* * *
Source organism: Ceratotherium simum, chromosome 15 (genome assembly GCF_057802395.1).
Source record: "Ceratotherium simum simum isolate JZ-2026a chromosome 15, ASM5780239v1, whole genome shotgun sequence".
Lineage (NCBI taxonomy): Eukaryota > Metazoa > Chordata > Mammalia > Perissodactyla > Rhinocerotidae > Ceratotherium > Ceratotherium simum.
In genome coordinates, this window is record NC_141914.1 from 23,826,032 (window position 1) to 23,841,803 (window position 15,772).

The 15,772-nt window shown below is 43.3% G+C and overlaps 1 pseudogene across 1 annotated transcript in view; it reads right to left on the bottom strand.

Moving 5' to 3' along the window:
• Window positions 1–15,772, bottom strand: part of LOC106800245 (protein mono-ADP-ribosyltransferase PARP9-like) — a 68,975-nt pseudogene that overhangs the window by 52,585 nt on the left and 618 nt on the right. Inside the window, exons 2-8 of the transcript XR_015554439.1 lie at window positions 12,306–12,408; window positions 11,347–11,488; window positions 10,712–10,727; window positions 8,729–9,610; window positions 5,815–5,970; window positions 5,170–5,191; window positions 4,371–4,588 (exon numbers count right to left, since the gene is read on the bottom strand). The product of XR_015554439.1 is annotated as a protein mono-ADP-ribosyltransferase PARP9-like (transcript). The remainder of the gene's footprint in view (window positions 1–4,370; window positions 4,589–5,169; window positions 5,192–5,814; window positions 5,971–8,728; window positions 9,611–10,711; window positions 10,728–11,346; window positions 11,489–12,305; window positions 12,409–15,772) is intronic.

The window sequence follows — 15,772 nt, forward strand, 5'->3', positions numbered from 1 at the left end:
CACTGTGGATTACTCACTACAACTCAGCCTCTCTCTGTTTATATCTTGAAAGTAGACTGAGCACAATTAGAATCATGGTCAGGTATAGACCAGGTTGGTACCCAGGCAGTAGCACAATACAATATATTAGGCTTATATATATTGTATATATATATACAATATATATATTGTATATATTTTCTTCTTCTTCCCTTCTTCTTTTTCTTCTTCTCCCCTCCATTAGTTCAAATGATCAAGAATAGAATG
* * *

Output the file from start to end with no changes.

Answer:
Source organism: Ceratotherium simum, chromosome 15 (genome assembly GCF_057802395.1).
Source record: "Ceratotherium simum simum isolate JZ-2026a chromosome 15, ASM5780239v1, whole genome shotgun sequence".
Lineage (NCBI taxonomy): Eukaryota > Metazoa > Chordata > Mammalia > Perissodactyla > Rhinocerotidae > Ceratotherium > Ceratotherium simum.
In genome coordinates, this window is record NC_141914.1 from 23,826,032 (window position 1) to 23,841,803 (window position 15,772).

The 15,772-nt window shown below is 43.3% G+C and overlaps 1 pseudogene across 1 annotated transcript in view; it reads right to left on the bottom strand.

Moving 5' to 3' along the window:
• Window positions 1–15,772, bottom strand: part of LOC106800245 (protein mono-ADP-ribosyltransferase PARP9-like) — a 68,975-nt pseudogene that overhangs the window by 52,585 nt on the left and 618 nt on the right. Inside the window, exons 2-8 of the transcript XR_015554439.1 lie at window positions 12,306–12,408; window positions 11,347–11,488; window positions 10,712–10,727; window positions 8,729–9,610; window positions 5,815–5,970; window positions 5,170–5,191; window positions 4,371–4,588 (exon numbers count right to left, since the gene is read on the bottom strand). The product of XR_015554439.1 is annotated as a protein mono-ADP-ribosyltransferase PARP9-like (transcript). The remainder of the gene's footprint in view (window positions 1–4,370; window positions 4,589–5,169; window positions 5,192–5,814; window positions 5,971–8,728; window positions 9,611–10,711; window positions 10,728–11,346; window positions 11,489–12,305; window positions 12,409–15,772) is intronic.

The window sequence follows — 15,772 nt, forward strand, 5'->3', positions numbered from 1 at the left end:
CACTGTGGATTACTCACTACAACTCAGCCTCTCTCTGTTTATATCTTGAAAGTAGACTGAGCACAATTAGAATCATGGTCAGGTATAGACCAGGTTGGTACCCAGGCAGTAGCACAATACAATATATTAGGCTTATATATATTGTATATATATATACAATATATATATTGTATATATTTTCTTCTTCTTCCCTTCTTCTTTTTCTTCTTCTCCCCTCCATTAGTTCAAATGATCAAGAATAGAATG